Many of Fiat-Chrysler's biggest successes have been SUVs in recent years, evidenced by the growth of its Jeep brand.
"Virtually eliminating Ford's NA car portfolio makes a lot of sense, in our view," said Adam Jonas, an analyst at Morgan Stanley. "No more Fusion. No more Focus. No more Fiesta. No more Taurus."
GM still makes quite a few cars. For now, Chevrolet alone still sells somewhere around 12 car models if you count Corvette, although there have been rumors and news it will cut or end production of at least some of those. Buick has some sedans and a crossover that looks a lot like a wagon, and Cadillac has so many sedans industry observers and dealers say it missed the crossover trend.
And despite the fact that American companies are reshaping their lineups, sedans will still form a substantial portion of the vehicles sold in the U.S. for the foreseeable future.
"Although passenger car segments have declined over the last number of years, they are still very important," GM's Stevens said Thursday. "Small cars are important internationally, and they still make up a chunk of sales in the United States."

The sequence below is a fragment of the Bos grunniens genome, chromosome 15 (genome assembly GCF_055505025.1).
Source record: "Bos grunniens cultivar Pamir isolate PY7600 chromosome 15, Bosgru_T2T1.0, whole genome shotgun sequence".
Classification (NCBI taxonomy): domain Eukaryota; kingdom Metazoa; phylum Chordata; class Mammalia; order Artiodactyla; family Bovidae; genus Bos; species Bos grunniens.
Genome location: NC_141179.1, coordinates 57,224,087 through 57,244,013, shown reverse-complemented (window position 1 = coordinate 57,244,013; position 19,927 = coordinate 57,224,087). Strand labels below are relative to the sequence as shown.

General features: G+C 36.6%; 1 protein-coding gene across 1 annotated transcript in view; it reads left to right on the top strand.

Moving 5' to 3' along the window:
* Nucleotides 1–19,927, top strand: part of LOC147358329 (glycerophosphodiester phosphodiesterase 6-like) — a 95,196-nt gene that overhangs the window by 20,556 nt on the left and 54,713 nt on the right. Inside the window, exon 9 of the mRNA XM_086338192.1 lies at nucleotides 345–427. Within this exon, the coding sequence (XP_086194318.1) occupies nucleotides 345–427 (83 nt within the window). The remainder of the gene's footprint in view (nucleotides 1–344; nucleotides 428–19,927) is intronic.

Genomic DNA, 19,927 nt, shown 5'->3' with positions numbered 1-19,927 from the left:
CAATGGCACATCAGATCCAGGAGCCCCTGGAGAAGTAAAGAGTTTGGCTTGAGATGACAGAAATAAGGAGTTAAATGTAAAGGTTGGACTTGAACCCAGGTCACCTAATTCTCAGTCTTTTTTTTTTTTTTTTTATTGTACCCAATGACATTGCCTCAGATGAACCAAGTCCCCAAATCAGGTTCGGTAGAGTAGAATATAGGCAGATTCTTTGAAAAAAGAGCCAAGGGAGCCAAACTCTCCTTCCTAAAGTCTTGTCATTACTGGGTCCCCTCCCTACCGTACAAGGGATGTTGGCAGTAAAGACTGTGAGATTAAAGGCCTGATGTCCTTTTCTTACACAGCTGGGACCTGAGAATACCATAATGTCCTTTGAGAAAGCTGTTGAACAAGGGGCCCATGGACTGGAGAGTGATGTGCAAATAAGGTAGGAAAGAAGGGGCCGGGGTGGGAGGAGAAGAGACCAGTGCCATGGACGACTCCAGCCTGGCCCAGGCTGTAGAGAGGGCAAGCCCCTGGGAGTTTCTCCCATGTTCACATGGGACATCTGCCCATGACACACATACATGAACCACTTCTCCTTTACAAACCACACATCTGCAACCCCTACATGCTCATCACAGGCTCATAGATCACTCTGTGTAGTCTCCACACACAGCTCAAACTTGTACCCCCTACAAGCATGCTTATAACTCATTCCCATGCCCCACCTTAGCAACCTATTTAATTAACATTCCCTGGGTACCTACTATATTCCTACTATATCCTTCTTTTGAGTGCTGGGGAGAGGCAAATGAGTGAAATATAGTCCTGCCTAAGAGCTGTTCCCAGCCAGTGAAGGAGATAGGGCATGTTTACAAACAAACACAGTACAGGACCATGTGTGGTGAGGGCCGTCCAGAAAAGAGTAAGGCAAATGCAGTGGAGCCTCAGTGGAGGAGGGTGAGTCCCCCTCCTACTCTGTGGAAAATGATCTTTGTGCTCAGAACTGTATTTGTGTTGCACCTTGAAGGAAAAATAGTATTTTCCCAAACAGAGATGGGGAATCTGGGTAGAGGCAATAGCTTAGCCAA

But crossover sales were largely what drove GM's earnings beat on Thursday, and the automaker's income was down because it had spent a lot of time retooling its factories — to build more trucks. Buick's best-selling model is the subcompact Encore crossover, and Cadillac's biggest debut this year has been the XT4, a model the company is making to finally catch up with rivals already in the luxury crossover segment.
Throughout the rest of 2018, GM's crossover sales should be strong enough to support margins despite costs from new truck launches, CFRA analyst Efraim Levy said in a note Thursday.
By 2022, almost 73 percent of all consumer vehicle sales in the United States are expected to be utility vehicles of some sort, and about 27 percent will be cars, according to auto industry forecasting firm LMC Automotive.
By that same time, LMC automotive expects 84 percent of GM's U.S. sales volume will be SUVs, crossover and trucks. Ford will be at 90 percent, and Chrysler at 97 percent.
So sedans and other cars are expected to still form more than a quarter of all consumer vehicle sales in the U.S., but the overall trend appears to be that American companies especially are giving up trying to sell cars to Americans.
What will they sell instead?
Detroit is already strong in pickups and large SUVs, such as the Cadillac Escalade and Lincoln Navigator, which is enjoying remarkably brisk sales after its first complete redesign in more than a decade. The Big 3 control almost 85 percent of the domestic pickup market, according to LMC Automotive, despite competitive products from foreign brands such as Toyota and Nissan.
And Ford, for example, will also double down on "authentic off-roaders," Ford President of Global Markets Jim Farley said on a conference call Wednesday, after Ford reported first-quarter earnings. This includes trucks like the Raptor, and the upcoming reintroduced Ford Bronco, and an unnamed SUV. GM and Chrysler are entering this segment, too.